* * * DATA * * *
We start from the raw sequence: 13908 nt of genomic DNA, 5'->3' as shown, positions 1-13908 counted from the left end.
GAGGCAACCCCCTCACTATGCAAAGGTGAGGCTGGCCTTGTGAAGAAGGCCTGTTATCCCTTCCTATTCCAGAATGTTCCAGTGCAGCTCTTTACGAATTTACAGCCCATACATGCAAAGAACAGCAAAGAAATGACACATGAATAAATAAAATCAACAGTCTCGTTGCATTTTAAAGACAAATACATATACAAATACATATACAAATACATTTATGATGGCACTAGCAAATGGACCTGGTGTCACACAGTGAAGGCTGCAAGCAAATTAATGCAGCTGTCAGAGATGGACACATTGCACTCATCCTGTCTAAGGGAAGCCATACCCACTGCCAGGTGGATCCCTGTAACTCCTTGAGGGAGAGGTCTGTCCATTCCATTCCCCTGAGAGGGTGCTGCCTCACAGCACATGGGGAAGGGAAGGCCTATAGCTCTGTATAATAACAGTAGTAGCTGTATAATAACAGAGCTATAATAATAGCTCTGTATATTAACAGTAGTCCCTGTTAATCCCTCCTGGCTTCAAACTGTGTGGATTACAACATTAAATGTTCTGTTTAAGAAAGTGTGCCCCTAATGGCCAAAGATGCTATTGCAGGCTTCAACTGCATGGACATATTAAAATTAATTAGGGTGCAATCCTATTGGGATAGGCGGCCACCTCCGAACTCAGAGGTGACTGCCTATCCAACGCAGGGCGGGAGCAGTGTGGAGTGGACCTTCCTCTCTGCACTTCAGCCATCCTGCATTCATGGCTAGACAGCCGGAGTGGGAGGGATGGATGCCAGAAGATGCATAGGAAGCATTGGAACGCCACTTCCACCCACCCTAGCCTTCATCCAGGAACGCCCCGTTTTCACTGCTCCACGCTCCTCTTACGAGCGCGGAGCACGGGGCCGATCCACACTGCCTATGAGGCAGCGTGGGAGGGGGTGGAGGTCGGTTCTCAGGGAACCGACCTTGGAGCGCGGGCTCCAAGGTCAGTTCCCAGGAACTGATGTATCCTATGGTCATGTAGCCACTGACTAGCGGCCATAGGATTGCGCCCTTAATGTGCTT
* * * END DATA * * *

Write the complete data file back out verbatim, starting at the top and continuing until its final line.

We start from the raw sequence: 13908 nt of genomic DNA, 5'->3' as shown, positions 1-13908 counted from the left end.
GAGGCAACCCCCTCACTATGCAAAGGTGAGGCTGGCCTTGTGAAGAAGGCCTGTTATCCCTTCCTATTCCAGAATGTTCCAGTGCAGCTCTTTACGAATTTACAGCCCATACATGCAAAGAACAGCAAAGAAATGACACATGAATAAATAAAATCAACAGTCTCGTTGCATTTTAAAGACAAATACATATACAAATACATATACAAATACATTTATGATGGCACTAGCAAATGGACCTGGTGTCACACAGTGAAGGCTGCAAGCAAATTAATGCAGCTGTCAGAGATGGACACATTGCACTCATCCTGTCTAAGGGAAGCCATACCCACTGCCAGGTGGATCCCTGTAACTCCTTGAGGGAGAGGTCTGTCCATTCCATTCCCCTGAGAGGGTGCTGCCTCACAGCACATGGGGAAGGGAAGGCCTATAGCTCTGTATAATAACAGTAGTAGCTGTATAATAACAGAGCTATAATAATAGCTCTGTATATTAACAGTAGTCCCTGTTAATCCCTCCTGGCTTCAAACTGTGTGGATTACAACATTAAATGTTCTGTTTAAGAAAGTGTGCCCCTAATGGCCAAAGATGCTATTGCAGGCTTCAACTGCATGGACATATTAAAATTAATTAGGGTGCAATCCTATTGGGATAGGCGGCCACCTCCGAACTCAGAGGTGACTGCCTATCCAACGCAGGGCGGGAGCAGTGTGGAGTGGACCTTCCTCTCTGCACTTCAGCCATCCTGCATTCATGGCTAGACAGCCGGAGTGGGAGGGATGGATGCCAGAAGATGCATAGGAAGCATTGGAACGCCACTTCCACCCACCCTAGCCTTCATCCAGGAACGCCCCGTTTTCACTGCTCCACGCTCCTCTTACGAGCGCGGAGCACGGGGCCGATCCACACTGCCTATGAGGCAGCGTGGGAGGGGGTGGAGGTCGGTTCTCAGGGAACCGACCTTGGAGCGCGGGCTCCAAGGTCAGTTCCCAGGAACTGATGTATCCTATGGTCATGTAGCCACTGACTAGCGGCCATAGGATTGCGCCCTTAATGTGCTT